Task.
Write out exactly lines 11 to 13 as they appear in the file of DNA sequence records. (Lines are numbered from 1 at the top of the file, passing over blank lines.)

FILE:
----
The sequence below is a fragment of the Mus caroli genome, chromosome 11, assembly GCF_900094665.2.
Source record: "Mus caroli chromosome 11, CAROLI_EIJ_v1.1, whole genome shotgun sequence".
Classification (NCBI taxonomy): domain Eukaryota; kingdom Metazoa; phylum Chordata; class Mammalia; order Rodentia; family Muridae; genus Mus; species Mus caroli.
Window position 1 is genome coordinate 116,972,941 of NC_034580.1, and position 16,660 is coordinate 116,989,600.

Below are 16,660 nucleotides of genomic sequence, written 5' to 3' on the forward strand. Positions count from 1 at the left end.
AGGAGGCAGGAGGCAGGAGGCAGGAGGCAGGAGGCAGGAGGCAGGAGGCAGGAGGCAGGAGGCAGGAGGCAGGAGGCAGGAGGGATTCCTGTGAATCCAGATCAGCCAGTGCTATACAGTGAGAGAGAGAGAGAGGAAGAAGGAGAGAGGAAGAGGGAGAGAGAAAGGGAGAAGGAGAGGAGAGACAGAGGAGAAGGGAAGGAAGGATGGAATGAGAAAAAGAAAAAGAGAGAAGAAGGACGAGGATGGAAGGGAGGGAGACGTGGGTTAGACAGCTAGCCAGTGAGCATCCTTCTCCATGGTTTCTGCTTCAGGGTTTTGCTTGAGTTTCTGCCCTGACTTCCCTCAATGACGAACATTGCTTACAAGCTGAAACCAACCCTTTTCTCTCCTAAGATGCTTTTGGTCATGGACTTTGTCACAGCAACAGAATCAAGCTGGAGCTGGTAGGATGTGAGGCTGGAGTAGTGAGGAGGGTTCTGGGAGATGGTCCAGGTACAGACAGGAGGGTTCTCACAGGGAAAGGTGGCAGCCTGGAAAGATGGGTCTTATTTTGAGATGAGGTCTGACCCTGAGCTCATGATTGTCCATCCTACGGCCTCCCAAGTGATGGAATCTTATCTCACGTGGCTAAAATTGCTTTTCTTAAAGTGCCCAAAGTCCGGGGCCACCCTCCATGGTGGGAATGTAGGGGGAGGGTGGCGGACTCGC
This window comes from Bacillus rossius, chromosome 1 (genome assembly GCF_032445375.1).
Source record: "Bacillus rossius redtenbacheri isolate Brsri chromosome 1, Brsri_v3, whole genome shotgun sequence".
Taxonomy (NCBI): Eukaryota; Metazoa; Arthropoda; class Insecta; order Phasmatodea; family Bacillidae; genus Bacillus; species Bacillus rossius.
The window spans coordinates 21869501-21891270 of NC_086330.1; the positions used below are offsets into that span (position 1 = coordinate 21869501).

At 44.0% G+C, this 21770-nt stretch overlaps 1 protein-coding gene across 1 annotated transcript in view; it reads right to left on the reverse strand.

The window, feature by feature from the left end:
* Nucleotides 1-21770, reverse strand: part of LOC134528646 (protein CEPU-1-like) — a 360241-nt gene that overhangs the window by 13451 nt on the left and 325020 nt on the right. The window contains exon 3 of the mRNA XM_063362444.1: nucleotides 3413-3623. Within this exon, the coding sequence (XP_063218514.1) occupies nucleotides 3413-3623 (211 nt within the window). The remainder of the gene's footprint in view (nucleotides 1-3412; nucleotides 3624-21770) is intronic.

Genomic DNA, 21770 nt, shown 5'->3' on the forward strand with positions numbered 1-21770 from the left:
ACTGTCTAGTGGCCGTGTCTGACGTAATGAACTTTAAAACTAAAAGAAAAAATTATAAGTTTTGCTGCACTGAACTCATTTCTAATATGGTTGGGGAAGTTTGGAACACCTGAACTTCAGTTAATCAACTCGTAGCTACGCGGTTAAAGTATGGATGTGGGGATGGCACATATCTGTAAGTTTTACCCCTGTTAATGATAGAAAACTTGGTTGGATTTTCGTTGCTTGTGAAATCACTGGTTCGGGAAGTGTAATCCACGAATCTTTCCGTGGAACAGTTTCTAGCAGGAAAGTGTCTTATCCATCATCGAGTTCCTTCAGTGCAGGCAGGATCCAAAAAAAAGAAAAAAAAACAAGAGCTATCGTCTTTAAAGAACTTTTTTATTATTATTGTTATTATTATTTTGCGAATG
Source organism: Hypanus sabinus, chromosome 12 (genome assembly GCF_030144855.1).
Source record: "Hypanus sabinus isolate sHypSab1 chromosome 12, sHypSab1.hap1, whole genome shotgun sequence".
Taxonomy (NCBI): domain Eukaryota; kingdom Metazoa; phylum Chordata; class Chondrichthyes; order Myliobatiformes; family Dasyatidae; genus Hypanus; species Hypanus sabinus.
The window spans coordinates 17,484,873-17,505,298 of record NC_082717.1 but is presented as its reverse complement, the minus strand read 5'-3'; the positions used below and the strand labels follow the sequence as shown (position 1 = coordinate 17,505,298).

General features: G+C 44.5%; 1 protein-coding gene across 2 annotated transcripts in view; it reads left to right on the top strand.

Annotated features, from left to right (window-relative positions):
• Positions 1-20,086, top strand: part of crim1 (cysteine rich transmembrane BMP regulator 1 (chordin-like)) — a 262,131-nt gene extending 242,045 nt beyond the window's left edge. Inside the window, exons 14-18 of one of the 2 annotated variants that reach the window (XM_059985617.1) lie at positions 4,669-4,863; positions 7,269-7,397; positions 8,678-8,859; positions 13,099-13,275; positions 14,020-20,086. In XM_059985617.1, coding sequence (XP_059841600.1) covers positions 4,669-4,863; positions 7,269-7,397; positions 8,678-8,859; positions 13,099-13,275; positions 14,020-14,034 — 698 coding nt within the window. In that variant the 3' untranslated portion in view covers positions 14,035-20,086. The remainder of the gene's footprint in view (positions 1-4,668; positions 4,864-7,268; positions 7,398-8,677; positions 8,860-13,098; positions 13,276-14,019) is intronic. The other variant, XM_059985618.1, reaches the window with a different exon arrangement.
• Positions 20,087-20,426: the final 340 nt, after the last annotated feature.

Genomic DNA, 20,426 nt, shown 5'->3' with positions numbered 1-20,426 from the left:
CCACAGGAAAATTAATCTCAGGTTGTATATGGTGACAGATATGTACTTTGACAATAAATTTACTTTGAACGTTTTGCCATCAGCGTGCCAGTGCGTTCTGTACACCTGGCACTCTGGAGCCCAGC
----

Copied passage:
At 44.0% G+C, this 21770-nt stretch overlaps 1 protein-coding gene across 1 annotated transcript in view; it reads right to left on the reverse strand.

The window, feature by feature from the left end:
* Nucleotides 1-21770, reverse strand: part of LOC134528646 (protein CEPU-1-like) — a 360241-nt gene that overhangs the window by 13451 nt on the left and 325020 nt on the right. The window contains exon 3 of the mRNA XM_063362444.1: nucleotides 3413-3623. Within this exon, the coding sequence (XP_063218514.1) occupies nucleotides 3413-3623 (211 nt within the window). The remainder of the gene's footprint in view (nucleotides 1-3412; nucleotides 3624-21770) is intronic.